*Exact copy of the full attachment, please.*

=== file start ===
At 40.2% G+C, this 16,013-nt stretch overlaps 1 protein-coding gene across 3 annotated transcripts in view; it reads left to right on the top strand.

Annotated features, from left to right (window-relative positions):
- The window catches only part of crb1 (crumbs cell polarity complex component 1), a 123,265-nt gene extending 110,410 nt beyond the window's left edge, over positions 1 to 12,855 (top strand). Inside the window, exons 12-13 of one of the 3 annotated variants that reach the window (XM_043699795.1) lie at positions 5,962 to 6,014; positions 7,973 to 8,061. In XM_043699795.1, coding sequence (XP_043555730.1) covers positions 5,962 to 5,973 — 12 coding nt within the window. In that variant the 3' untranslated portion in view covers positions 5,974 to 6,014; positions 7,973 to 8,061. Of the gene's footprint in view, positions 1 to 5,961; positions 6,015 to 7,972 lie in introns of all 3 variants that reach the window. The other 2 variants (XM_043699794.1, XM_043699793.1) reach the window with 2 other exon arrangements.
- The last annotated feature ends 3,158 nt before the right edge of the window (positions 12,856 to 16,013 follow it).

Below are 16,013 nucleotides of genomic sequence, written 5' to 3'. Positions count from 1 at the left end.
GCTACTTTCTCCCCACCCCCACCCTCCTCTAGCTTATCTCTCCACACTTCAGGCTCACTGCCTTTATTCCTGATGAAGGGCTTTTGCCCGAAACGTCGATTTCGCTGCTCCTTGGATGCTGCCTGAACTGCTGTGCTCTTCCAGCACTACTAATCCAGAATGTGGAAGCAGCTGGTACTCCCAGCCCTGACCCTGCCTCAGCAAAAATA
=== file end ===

At 40.2% G+C, this 16,013-nt stretch overlaps 1 protein-coding gene across 3 annotated transcripts in view; it reads left to right on the top strand.

Annotated features, from left to right (window-relative positions):
- The window catches only part of crb1 (crumbs cell polarity complex component 1), a 123,265-nt gene extending 110,410 nt beyond the window's left edge, over positions 1 to 12,855 (top strand). Inside the window, exons 12-13 of one of the 3 annotated variants that reach the window (XM_043699795.1) lie at positions 5,962 to 6,014; positions 7,973 to 8,061. In XM_043699795.1, coding sequence (XP_043555730.1) covers positions 5,962 to 5,973 — 12 coding nt within the window. In that variant the 3' untranslated portion in view covers positions 5,974 to 6,014; positions 7,973 to 8,061. Of the gene's footprint in view, positions 1 to 5,961; positions 6,015 to 7,972 lie in introns of all 3 variants that reach the window. The other 2 variants (XM_043699794.1, XM_043699793.1) reach the window with 2 other exon arrangements.
- The last annotated feature ends 3,158 nt before the right edge of the window (positions 12,856 to 16,013 follow it).

Below are 16,013 nucleotides of genomic sequence, written 5' to 3'. Positions count from 1 at the left end.
GCTACTTTCTCCCCACCCCCACCCTCCTCTAGCTTATCTCTCCACACTTCAGGCTCACTGCCTTTATTCCTGATGAAGGGCTTTTGCCCGAAACGTCGATTTCGCTGCTCCTTGGATGCTGCCTGAACTGCTGTGCTCTTCCAGCACTACTAATCCAGAATGTGGAAGCAGCTGGTACTCCCAGCCCTGACCCTGCCTCAGCAAAAATA